The course will be led by Ananya Roy, Director of the Institute on Inequality and Democracy and Professor of Urban Planning, Social Welfare, and Geography at UCLA, and Raquel Rolnik, Professor of Architecture and Urbanism, University of São Paulo, and former UN Special Rapporteur on Adequate Housing. They will be joined by movement-based and university-based scholars who will lead different modules of the class, including Benjamin Dulchin, Association for Neighborhood and Housing Development, New York; Melissa García Lamarca, People’s Debt Diaries and Barcelona Laboratory for Urban Environmental Justice and Sustainability; Terra Graziani, Anti-Eviction Mapping Project; Shayla Myers, Legal Aid Foundation of Los Angeles; Yusef Omowale, Southern California Library; Amy Ritterbusch, UCLA.

Summer Institute goals: Examine the structural mechanisms of dispossession and displacement in unequal cities, such as financialization, and cover the methodologies needed to pinpoint, analyze, and expose these mechanisms.Study and implement the use of data and research to support forms of resistance, to contribute to public pedagogy, and to generate alternative housing and planning policies and programs.Think through the politics and ethics of data including who collects and controls data and how data is used and for what purposes.Adopt a comparative and transnational approach to housing research by thinking from Los Angeles and learning from struggles in other parts of the world.Participants should come prepared with key questions they would like to explore in the conversation around housing justice. Working in small groups, participants will put together a Methodologies for Housing Justice Resource Guide. This open-access volume will be a critical resource for defining housing justice as a field of inquiry.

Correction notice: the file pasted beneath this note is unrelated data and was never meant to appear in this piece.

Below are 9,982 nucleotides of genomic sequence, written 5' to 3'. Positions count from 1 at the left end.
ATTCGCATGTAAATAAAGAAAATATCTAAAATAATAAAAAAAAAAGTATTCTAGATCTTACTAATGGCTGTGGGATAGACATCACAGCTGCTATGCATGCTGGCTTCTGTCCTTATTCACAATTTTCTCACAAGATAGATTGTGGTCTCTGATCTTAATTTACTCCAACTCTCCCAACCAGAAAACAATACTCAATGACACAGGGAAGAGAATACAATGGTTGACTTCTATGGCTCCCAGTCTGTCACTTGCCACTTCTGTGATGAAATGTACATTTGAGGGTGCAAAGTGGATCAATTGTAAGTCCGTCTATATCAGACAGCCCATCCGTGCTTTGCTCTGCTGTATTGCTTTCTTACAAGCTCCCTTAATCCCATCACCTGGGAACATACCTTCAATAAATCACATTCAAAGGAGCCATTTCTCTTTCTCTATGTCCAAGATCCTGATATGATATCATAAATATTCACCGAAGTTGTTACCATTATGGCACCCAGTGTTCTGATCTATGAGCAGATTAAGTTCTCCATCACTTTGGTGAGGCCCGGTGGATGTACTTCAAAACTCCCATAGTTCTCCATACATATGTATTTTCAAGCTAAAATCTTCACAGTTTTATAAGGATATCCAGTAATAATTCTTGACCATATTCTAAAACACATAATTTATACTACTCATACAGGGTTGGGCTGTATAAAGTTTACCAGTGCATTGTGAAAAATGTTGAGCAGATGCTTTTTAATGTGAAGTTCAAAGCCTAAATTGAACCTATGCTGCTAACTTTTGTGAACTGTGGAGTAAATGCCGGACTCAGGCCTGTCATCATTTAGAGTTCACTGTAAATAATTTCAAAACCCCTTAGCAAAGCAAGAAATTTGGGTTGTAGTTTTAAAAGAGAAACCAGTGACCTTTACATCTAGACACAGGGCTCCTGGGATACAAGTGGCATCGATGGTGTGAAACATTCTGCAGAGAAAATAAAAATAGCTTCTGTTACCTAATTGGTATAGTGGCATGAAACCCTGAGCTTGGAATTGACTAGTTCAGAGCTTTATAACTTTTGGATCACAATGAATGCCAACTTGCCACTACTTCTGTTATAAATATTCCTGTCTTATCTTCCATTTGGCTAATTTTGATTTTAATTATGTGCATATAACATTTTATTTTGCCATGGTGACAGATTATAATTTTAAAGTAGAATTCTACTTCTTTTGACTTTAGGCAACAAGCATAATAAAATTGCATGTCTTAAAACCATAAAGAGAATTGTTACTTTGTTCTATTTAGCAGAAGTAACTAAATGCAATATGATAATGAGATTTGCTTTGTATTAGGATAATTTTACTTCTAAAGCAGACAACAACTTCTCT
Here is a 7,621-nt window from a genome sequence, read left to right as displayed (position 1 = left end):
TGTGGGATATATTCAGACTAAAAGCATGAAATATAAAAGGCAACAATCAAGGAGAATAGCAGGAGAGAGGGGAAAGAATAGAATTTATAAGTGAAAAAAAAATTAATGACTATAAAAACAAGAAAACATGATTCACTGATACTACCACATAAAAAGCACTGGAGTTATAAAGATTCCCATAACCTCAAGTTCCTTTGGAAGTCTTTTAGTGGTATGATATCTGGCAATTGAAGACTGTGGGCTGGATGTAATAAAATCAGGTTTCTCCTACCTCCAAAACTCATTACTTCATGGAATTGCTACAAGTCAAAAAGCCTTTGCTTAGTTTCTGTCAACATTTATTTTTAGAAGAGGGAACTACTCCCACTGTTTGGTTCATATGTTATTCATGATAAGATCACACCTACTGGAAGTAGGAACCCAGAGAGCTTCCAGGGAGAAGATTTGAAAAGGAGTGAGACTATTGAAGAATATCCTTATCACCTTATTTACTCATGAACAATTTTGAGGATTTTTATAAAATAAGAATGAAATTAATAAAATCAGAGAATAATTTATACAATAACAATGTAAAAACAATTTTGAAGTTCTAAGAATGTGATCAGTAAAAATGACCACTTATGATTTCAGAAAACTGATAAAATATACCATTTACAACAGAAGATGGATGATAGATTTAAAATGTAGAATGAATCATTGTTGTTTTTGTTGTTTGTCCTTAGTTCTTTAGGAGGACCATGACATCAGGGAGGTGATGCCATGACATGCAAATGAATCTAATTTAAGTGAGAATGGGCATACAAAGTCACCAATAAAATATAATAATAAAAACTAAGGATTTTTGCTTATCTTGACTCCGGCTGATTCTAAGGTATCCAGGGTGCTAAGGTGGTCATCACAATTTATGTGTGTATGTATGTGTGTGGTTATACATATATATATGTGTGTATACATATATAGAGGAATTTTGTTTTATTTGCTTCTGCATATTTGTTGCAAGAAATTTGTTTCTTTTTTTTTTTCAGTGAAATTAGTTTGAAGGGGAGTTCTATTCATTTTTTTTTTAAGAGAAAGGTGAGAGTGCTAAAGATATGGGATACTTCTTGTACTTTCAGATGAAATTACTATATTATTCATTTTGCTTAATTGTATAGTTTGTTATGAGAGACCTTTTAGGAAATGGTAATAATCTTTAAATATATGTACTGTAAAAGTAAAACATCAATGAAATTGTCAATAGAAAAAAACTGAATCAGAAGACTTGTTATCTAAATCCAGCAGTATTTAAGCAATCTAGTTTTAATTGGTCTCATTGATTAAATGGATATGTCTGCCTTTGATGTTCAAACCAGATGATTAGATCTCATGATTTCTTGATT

Location: University of California, Los Angeles, and Los Angeles Community Action Network.

Summer Institute dates: Participants are expected to be in class 9:00 am–5:00 pm each day for the duration of the five-day Summer Institute (August 5–August 9, 2019). Continued work on assignments is expected through the following week and a final project will be due on August 16, 2019.

Funding and credits: Tuition will be waived for all accepted Summer Institute participants; enrollment is limited to 30 people. Limited fellowship stipends are available for participants involved in movement-based work. Arrangements may be made for UCLA students to develop this work further and receive academic credits.  

Eligibility: Graduate students, early career investigators, and movement-based researchers.

Application deadline: May 15, 2019

Applicants notified: May 24, 2019

Apply here